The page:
The new clutch and flywheel arrived from Real Steel on Monday but as Russell has his weekend on Monday and Tuesday we didn't get to fitting it until Wednesday. First job was to check that everything looked right, when I ordered the parts there were lots of questions and a few unknowns - the car is so heavily modified that we could not be 100 per cent certain of anything until we checked and double checked the new parts against the old ones. It all looked good so we set about the process of putting new bits where old, worn out bits used to live - this is where it all started going painfully wrong.
Our pain centered around the pilot bearing - a bronze or phosphor bronze bush that lives in the end of the crank that the end of the gearbox input shaft goes in to. The one on the car was very badly worn, the new clutch kit came with an assortment of bearings so all we had to do was remove the old one. That turned out to be very much easier said than done, I think somebody had installed it with high strength retainer, it was not moving by any of the usual methods. In the end we employed a jig saw, a chisel, a variety of hammers, a slide hammer puller, plenty of bad language and about 1 1/2 hours of blood , sweat and tears. I am also glad to report that Russell has excellent reflexes and when I missed the puller with the hammer and it came perilously close to his head, the speed with which he moved would have shamed yer average kick boxer. Not bad at all for a bloke of his age, sorry Russ.
Anyway, after teaching the bearing a valuable lesson in humility, it eventually succumbed to our superiority and fell to the floor in 2 pieces. Getting the new one in took about 20 seconds and a few well aimed hammer blows against a suitable piece of wood so as to not damage it and have to go through the whole thing again.
Everything else went back in although getting the gearbox to locate on the dowels was a bit of a faf, I think we were both a bit tired by the time we got to that stage, it had already been a long day and these old top loader transmissions are pretty damn heavy. We got there in the end though, it's always very satisfying to hear that clunk when everything is at the right angle and the mating surfaces of gearbox and engine meet.
We got the rear mount on and the bolts that fix box to engine block, I attended to them while Russell did the gear linkage. By the time I had to rush off for my evening nosh and Russell had another job to do we were pretty much there, I'm not happy with the actuating rod, it's non original and a bit of a bodge. It will do for now but I want to make something better, when I go back today I will take some measurements and see what I can come up with.
We still need to replace the propshaft, gear lever, gear lever surround, right hand exhaust header, starter motor and both exhausts but that's all easy stuff. Russell is insured to drive it, I am not so he will pilot it, hopefully I get to ride shotgun in a technical advisory sort of capacity.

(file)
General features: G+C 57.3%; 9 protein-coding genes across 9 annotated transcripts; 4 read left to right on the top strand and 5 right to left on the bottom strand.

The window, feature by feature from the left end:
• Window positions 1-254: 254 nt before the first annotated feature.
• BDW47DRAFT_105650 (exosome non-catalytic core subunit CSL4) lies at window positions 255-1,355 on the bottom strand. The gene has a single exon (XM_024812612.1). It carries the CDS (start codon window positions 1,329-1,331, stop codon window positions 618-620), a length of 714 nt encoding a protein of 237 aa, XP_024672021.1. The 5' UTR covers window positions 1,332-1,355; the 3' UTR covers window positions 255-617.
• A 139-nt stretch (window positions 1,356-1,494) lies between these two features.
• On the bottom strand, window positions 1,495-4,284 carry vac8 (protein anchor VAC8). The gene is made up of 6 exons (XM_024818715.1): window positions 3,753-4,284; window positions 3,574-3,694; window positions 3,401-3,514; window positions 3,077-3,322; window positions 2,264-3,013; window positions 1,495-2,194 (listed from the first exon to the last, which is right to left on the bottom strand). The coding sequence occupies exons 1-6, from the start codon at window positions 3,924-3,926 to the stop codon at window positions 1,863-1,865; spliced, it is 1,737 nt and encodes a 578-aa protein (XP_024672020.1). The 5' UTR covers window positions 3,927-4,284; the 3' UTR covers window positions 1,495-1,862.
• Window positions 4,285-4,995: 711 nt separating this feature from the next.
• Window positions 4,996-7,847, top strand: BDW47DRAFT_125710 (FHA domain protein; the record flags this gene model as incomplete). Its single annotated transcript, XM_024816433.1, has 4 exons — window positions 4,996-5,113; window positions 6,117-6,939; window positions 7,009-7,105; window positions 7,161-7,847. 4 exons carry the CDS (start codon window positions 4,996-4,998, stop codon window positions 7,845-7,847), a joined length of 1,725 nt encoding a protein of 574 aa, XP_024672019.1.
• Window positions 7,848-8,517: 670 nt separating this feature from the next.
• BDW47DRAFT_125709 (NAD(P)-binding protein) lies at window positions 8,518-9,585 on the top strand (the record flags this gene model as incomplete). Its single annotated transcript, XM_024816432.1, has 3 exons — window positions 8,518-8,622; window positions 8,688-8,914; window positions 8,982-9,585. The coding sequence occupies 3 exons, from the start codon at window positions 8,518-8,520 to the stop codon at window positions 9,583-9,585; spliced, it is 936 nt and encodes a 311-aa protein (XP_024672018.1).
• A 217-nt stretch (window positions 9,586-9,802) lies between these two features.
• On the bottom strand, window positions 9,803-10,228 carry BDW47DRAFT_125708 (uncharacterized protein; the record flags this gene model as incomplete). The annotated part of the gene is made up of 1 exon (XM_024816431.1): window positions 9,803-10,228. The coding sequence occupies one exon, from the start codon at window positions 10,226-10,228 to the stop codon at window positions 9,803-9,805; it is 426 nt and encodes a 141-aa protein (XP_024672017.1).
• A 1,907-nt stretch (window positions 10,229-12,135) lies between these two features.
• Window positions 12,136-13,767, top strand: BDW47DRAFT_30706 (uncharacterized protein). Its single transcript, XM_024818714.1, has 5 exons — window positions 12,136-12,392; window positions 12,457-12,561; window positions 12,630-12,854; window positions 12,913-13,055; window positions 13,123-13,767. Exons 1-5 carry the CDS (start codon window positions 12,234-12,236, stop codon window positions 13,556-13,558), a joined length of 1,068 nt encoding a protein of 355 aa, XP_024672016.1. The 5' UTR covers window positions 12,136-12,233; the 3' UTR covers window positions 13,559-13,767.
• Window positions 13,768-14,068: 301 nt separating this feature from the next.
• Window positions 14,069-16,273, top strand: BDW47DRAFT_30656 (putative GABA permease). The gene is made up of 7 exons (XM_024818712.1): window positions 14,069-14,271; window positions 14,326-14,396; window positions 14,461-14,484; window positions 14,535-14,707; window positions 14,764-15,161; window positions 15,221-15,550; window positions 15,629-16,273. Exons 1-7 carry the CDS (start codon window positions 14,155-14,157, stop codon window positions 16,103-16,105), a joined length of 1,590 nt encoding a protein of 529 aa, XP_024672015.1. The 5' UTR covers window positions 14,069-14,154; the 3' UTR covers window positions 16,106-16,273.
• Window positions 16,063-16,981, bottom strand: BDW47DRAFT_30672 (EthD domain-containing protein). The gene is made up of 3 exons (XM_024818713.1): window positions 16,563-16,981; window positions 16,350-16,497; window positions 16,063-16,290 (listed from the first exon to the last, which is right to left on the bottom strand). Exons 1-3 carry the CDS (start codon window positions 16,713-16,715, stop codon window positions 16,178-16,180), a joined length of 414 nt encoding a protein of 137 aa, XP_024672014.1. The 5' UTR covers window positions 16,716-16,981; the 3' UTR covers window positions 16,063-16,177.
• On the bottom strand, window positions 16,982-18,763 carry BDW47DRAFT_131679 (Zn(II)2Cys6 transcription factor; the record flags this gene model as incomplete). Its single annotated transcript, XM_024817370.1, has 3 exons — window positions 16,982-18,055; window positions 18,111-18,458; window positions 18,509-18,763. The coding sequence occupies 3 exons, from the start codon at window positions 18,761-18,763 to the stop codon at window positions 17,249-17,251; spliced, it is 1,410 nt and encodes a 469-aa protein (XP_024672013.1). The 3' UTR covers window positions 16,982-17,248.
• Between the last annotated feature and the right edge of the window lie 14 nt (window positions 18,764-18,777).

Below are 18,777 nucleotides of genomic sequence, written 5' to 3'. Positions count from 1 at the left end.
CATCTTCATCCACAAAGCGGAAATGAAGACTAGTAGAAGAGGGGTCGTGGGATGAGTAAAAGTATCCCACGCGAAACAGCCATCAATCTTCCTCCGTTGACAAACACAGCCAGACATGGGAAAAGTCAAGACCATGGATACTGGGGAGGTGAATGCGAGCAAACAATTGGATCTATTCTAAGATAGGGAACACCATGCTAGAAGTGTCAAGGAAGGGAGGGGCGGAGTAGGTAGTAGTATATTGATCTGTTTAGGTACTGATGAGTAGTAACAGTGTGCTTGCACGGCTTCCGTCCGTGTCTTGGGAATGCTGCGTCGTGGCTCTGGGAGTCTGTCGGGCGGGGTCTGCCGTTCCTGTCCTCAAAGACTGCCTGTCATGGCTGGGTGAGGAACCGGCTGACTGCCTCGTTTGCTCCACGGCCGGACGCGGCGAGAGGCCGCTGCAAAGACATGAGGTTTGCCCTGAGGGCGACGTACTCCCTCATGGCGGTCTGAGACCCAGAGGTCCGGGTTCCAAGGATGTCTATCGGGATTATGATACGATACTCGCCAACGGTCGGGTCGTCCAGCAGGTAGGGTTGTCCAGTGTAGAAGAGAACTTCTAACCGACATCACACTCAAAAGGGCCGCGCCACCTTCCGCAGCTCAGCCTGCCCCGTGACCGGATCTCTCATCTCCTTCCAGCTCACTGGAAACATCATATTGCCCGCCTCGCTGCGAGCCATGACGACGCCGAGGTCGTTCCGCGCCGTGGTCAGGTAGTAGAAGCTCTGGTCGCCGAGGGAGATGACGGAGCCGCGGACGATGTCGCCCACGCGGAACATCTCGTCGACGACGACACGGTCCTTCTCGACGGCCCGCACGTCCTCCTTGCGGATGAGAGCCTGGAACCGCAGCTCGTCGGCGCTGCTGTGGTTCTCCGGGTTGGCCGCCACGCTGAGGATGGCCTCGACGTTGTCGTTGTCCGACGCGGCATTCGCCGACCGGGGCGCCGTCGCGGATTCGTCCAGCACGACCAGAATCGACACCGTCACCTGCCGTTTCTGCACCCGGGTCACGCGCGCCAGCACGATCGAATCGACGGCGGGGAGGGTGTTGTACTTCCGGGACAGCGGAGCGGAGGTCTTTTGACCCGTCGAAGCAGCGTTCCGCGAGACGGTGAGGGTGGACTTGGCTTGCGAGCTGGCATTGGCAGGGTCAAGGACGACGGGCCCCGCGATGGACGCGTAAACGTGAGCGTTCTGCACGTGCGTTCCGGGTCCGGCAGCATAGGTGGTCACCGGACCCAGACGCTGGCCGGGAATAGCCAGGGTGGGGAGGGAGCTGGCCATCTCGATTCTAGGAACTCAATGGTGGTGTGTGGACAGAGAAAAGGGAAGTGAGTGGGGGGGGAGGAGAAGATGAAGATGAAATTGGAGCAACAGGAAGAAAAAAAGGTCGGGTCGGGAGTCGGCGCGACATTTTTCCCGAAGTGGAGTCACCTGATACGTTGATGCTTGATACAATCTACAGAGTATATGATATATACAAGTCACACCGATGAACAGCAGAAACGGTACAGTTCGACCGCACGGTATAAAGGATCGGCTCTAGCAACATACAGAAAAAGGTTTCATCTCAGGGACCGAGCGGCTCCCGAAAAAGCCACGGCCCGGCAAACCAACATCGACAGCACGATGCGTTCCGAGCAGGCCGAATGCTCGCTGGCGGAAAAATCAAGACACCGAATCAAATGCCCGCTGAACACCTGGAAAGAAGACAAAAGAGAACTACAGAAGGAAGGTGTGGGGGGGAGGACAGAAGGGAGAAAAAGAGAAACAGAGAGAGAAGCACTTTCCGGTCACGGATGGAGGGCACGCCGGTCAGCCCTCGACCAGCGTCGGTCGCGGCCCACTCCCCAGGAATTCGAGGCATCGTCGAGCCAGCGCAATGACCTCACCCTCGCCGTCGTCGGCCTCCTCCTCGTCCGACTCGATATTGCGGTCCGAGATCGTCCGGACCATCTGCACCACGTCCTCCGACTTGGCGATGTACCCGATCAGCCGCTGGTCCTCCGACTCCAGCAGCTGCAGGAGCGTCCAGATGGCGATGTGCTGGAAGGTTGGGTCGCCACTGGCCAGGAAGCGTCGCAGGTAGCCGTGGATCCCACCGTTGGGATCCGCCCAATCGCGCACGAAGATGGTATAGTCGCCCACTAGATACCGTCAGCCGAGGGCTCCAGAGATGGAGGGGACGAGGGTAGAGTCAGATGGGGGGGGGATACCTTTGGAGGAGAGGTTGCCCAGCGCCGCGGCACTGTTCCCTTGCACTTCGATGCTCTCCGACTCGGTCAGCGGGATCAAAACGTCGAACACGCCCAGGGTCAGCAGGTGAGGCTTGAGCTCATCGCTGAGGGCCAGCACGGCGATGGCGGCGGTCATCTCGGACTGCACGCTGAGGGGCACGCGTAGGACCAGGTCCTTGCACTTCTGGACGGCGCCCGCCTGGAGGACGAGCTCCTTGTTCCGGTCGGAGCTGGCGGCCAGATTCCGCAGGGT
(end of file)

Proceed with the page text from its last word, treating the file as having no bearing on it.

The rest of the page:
so it's now the next day and everything is back in place and looking good. We didn't hit any real snags, the clutch adjusted up nicely, the exhausts and prop all went back easily. It was time to test. Malc had turned up so as it was his car we democratically decided he should test it, or rather Malc, democratically decided. He reckons it's better than it has ever been and was well chuffed but mentioned that the brakes were hopeless.
We left him in the car and raised it back on the lift to see what we could see. I asked him to put his foot on the brake and there was literally nothing on the rears. We went and had a look in the master cylinder reservoir - empty. So we topped it up, bled the lines and tried again. There was a bit there but not much. We had a further look and realised there was a proportioning valve so we had a go at adjusting it - the wrong way to start with and then half a turn the right way. Malc tested it each time and said it was getting better. We kept going until the rears locked up before the fronts then backed it off half a turn, I think that's about right, Malc said it was very much better. He's an ex BTCC driver so he knows what's right and wrong.
I strongly suspect the previous owner had set the brakes up for doing burn outs, Malc wants to drive it without such shenanigans - although he did demonstrate that it's quite capable of lighting up the rears without locking the fronts. He also verified that it was a limited slip diff and that the car is really stable with both back wheels spinning. Naughty Malcolm.
The last photo is of me sat in the car, I have my best trousers on. I took a quick video so you can appreciate the sound and vision. https://www.youtube.com